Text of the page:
transfers, which could potentially consume a large amount of processor bandwidth if
entirely managed by the processor. This transfer overhead is reduced by using a bus
mastering Packet DMA controller to transfer data with minimal processor intervention.
These building blocks together form the basis of the network application and external
memory application detailed in this chapter.
Integrated Endpoint for PCI Express
The LogiCORE IP Spartan-6 FPGA Integrated Endpoint Block for PCI Express provides
wrappers around the integrated Endpoint block for PCI Express. It is a PCI Express v1.1
compliant core supporting x1 lane width operating at 2.5 Gb/s line rate per direction. The
wrapper combines the integrated Endpoint block with GTP transceivers, clocking, and
reset logic to provide a simplified user interface also known as the transaction interface
(TRN). The user interface data width is 32-bits operating at a 62.5 MHz clock.
For details on this core, refer to UG654, LogiCORE IP Spartan-6 FPGA Integrated Endpoint
Block v1.2 for PCI Express User Guide.
This core is generated with two 32-bit base-address registers (BAR) for this design. One
BAR maps to DMA registers and another BAR maps to the XPS-LL-TEMAC and external
PHY registers.
A device ID value of 6011 is used and class code is set to 07_80_00 to indicate a
communication controller.
By selecting the SP605 board, a 125 MHz reference clocking scheme is automatically picked
up. All other settings remain at the default values.
Packet DMA
This block is a four-channel bus-mastering packet direct memory access (DMA) controller.
This controller helps move high-speed data between the system memory and FPGA using
PCI Express. It enables the simultaneous operation of two different user applications
through the four channels provided. Each channel of DMA is either a system-to-card (S2C
or transmit) or a card-to-system (C2S or receive). The four-channel DMA used in this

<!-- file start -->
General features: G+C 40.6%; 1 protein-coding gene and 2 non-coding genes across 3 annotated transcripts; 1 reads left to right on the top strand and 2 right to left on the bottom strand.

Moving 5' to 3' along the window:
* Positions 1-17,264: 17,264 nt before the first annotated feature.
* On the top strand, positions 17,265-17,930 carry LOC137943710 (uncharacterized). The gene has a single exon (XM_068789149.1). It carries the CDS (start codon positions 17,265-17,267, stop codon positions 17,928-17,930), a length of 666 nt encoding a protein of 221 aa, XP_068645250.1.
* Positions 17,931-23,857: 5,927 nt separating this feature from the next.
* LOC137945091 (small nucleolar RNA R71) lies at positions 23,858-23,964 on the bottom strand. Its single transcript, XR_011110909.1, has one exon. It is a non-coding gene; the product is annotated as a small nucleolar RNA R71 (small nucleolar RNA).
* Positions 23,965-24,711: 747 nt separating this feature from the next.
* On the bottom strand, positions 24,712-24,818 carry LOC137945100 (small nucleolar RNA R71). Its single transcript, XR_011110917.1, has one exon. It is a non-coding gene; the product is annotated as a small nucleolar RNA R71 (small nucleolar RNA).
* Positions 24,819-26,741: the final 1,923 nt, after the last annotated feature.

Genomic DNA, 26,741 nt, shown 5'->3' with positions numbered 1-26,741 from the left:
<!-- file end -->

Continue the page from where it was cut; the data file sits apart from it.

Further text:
design has two system-to-card (S2C) or transmit channels and two card-to-system (C2S) or
receive channels.
Each DMA channel has a set of independent registers. Registers specific to this TRD are
described in DMA Registers in Appendix A. Further details of various registers can be
obtained from the NorthWest Logic (NWL) Packet DMA user guide.
The DMA interfaces to the Integrated Endpoint block for PCI Express through the
transaction interface and provides a streaming packetized user interface. Refer to the
NorthWest Logic Packet DMA User Guide for details on this user interface.
The DMA controller requires a 64 KB register space mapped to BAR0.
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Chapter 3: Functional Description
The DMA controller provides the following interfaces for register space mapped to BARs
in the configuration space for PCI Express:
•
Register interface for registers mapped to BAR0
•
•
All DMA registers are mapped to BAR0 from 0x0000 to 0x7FFF. The address
range from 0x8000 to 0xFFFF is available to the user through this interface.
Target interface for registers mapped to a BAR other than BAR0
Both these interfaces have independent read and write interfaces.
The user is required to perform read or write operations on the user implemented registers.
All other aspects including building an appropriate completion TLP or extracting data
from a memory write TLP are managed by the DMA controller.
Target read and target write interfaces have a command phase (transactions are granted)